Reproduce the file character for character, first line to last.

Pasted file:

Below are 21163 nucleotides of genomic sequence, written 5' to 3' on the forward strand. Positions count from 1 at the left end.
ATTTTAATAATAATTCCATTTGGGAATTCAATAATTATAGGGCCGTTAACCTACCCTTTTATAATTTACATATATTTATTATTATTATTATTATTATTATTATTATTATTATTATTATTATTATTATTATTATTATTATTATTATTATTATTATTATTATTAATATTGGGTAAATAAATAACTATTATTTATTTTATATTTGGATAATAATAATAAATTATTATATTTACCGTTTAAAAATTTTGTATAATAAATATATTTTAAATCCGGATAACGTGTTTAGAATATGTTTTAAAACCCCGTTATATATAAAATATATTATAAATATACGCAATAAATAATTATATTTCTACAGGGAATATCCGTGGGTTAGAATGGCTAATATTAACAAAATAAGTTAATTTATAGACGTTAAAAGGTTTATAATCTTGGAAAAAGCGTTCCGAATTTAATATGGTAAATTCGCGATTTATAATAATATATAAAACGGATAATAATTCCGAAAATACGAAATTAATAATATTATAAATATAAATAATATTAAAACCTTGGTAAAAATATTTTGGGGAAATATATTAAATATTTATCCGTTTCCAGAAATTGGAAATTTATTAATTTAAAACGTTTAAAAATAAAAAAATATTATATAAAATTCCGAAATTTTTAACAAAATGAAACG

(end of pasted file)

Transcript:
Below are 21163 nucleotides of genomic sequence, written 5' to 3' on the forward strand. Positions count from 1 at the left end.
ATTTTAATAATAATTCCATTTGGGAATTCAATAATTATAGGGCCGTTAACCTACCCTTTTATAATTTACATATATTTATTATTATTATTATTATTATTATTATTATTATTATTATTATTATTATTATTATTATTATTATTATTATTATTATTATTATTATTAATATTGGGTAAATAAATAACTATTATTTATTTTATATTTGGATAATAATAATAAATTATTATATTTACCGTTTAAAAATTTTGTATAATAAATATATTTTAAATCCGGATAACGTGTTTAGAATATGTTTTAAAACCCCGTTATATATAAAATATATTATAAATATACGCAATAAATAATTATATTTCTACAGGGAATATCCGTGGGTTAGAATGGCTAATATTAACAAAATAAGTTAATTTATAGACGTTAAAAGGTTTATAATCTTGGAAAAAGCGTTCCGAATTTAATATGGTAAATTCGCGATTTATAATAATATATAAAACGGATAATAATTCCGAAAATACGAAATTAATAATATTATAAATATAAATAATATTAAAACCTTGGTAAAAATATTTTGGGGAAATATATTAAATATTTATCCGTTTCCAGAAATTGGAAATTTATTAATTTAAAACGTTTAAAAATAAAAAAATATTATATAAAATTCCGAAATTTTTAACAAAATGAAACG